ATG have brought a superb production to Brighton. It is the Lear all need to see, especially if their first experience was rather poor like mine. Seeing this production made me realise that Lear is hard to do well but when it is it can be spectacular. It has been overshadowed by the upcoming Deborah Warner production at the Old Vic starring Glenda Jackson but I think this will be a hard Lear to follow.

 

Max Webster’s King Lear (played by Michael Pennington) is atmospheric; the storm scene is exceptional on such a small space and some really subtle performances. Pennington is a very understated but effective Lear. He starts off strong but early elements of Lear’s madness are much clearer in his first scene with his daughters. I also enjoyed Pip Donaghy as Gloucester. The eye gorge scene is probably too graphic for some stomachs but it is the perfect conclusion to the high expectations of those scenes. Technically it was a strong production, I really enjoyed the sound and the simple set managed to convey the complexities and grand locations within the play.

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Pip Donaghy (Gloucester) and Michael Pennington (Lear)

 

The daughters are played incredibly well by Beth Cooke,  Catherine Bailey and Sally Scott as Cordelia, Goneril and Reagan. There is a really nice touch to have Reagan as a new mother and what initially seems like a gimmick is used brilliantly without affecting the text. The only characters I struggled with were Edgar (Gavin Fowler) and Edmund (Scott Karim), it wasn’t that they were bad performances but based on looks I questioned whether their roles should be reversed. The charming Fowler would have more women fighting over him than the gaunt, monotone Edmund Karim performs.

 

The three hour production flies by, you care about the characters and for me has been a real showcase for actors that I wasn’t previously familiar with. Joshua Elliott, a recent Central School of Speech and Drama graduate is a fantastic Fool, silly and energetic he shows real concern when his master’s madness becomes apparent.

King Lear is touring throughout the UK

Shakespeare @400

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Ian McKellent in Richard III (1995)

23 April 2016 sees the 400th anniversary of William Shakespeare’s death. Here’s a guide to the best theatrical alternatives in London.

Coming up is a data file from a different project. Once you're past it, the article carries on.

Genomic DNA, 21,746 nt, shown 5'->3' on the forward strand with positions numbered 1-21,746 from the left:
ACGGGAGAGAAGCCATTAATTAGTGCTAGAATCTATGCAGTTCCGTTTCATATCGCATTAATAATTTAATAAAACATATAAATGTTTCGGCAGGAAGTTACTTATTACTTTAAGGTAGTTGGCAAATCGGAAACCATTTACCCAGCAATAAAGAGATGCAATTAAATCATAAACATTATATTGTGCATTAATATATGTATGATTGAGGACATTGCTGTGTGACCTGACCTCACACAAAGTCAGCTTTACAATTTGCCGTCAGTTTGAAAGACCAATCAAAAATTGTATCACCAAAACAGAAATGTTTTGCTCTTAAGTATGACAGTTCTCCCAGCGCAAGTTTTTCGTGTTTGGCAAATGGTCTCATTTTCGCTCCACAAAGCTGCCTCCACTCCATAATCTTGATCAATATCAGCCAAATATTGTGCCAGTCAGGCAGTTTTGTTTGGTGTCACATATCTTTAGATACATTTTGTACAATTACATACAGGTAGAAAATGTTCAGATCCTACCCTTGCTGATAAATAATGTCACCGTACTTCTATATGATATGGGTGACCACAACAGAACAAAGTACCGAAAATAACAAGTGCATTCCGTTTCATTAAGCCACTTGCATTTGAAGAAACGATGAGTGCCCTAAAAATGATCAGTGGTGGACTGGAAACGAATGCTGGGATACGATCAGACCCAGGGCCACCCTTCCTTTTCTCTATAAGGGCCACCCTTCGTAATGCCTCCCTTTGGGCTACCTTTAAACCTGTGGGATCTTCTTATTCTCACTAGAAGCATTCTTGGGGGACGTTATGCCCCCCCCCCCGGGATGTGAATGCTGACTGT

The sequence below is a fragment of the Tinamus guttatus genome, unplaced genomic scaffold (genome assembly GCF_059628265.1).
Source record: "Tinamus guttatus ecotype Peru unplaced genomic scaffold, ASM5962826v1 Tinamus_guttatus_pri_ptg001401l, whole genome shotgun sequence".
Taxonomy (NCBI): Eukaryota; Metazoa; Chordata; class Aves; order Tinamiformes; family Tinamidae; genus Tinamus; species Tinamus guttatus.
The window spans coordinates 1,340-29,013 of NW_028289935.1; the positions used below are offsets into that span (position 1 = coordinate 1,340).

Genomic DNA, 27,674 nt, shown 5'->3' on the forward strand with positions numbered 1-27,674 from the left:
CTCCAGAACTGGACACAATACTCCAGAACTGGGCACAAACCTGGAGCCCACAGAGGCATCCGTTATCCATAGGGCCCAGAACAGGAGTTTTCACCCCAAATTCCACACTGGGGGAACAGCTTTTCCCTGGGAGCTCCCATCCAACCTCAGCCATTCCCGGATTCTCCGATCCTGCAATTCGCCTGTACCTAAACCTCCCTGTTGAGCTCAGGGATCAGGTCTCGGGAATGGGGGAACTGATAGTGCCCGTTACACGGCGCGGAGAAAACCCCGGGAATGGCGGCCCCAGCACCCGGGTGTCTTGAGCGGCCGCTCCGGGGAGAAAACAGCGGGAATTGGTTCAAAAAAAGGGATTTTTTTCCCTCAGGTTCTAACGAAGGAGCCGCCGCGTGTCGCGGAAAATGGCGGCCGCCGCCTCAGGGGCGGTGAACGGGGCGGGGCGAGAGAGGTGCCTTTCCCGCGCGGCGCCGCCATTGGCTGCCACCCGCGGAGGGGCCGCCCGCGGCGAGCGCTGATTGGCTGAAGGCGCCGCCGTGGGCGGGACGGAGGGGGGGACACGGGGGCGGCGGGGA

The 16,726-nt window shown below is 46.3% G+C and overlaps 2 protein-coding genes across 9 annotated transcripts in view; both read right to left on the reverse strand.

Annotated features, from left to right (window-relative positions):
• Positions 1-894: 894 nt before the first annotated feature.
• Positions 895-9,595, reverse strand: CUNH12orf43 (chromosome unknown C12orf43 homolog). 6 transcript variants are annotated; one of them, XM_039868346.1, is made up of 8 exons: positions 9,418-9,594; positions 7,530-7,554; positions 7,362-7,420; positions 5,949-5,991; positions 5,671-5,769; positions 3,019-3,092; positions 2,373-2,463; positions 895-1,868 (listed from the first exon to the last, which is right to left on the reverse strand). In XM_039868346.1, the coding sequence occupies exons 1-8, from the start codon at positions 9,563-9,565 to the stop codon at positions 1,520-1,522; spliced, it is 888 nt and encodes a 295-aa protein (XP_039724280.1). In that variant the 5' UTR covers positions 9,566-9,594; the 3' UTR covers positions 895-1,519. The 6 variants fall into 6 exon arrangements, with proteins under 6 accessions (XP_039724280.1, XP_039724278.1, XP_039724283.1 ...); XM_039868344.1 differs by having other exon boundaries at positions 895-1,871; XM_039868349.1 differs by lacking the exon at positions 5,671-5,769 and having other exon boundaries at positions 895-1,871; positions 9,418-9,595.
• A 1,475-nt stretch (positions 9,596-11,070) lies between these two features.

Film

BFI Shakespeare on Film, April-May

Highlights in April include Ian McKellen’s screen adaptation of Richard Eyre’s Richard III (1995), an adaptation of Max Reinhardt’s A Midsummer Night’s Dream (1935), Kenneth Branagh’s A Much Ado About Nothing (1993) and Peter Brook’s King Lear (1970)

The Complete Walk, Shakespeare’s Globe, 23-24 April

The Globe has produced 37 Shakespeare adaptations to be shown along the River Thames featuring some of Britain’s finest actors.

Talks

National Theatre’s Celebrating Shakespeare Platforms , 19-22 April

The National Theatre presents a series of talks and conversations about the NT’s relationship with Shakespeare as well as talks with actors and directors about their performances and productions.

Shakespearean Performance in Modern London: Discussions and Performances on the Shakespeare in Modern Theatre, The Rose Theatre Southwark, 25 April

Presentations by directors Duncan Moore (KDC Theatre), Bryon Fear (South London Theatre) and Tom Salyers (Tower Theatre) alongside Pepe Pryke from the Rose Theatre Trust about recent productions of Shakespeare plays and how they are relevant to life in modern London.

Shakespeare in 1916: The First World War & the Origins of Global Shakespeare, Senate House, 3 May

In this talk, Professor Gordon McMullan will reflect on the intersection of the Shakespeare Tercentenary and the First World War, looking in particular at one of the main elements of Tercentenary commemoration, Israel Gollancz’s Book of Homage to Shakespeare..

Performance

Romeo and Juliet, Royal Festival Hall, 15 April

Jaime Martín conducts music from Prokofiev’s celebrated ballet score.

Late at the Library: World Book Night celebrates, British Library 23 April

An alternative night of Shakespearean festivities in honour of our greatest writer, hosted by actor and author Ben Crystal, with special guests, performance, music and food and drink.

For more events see http://www.shakespeare400.org/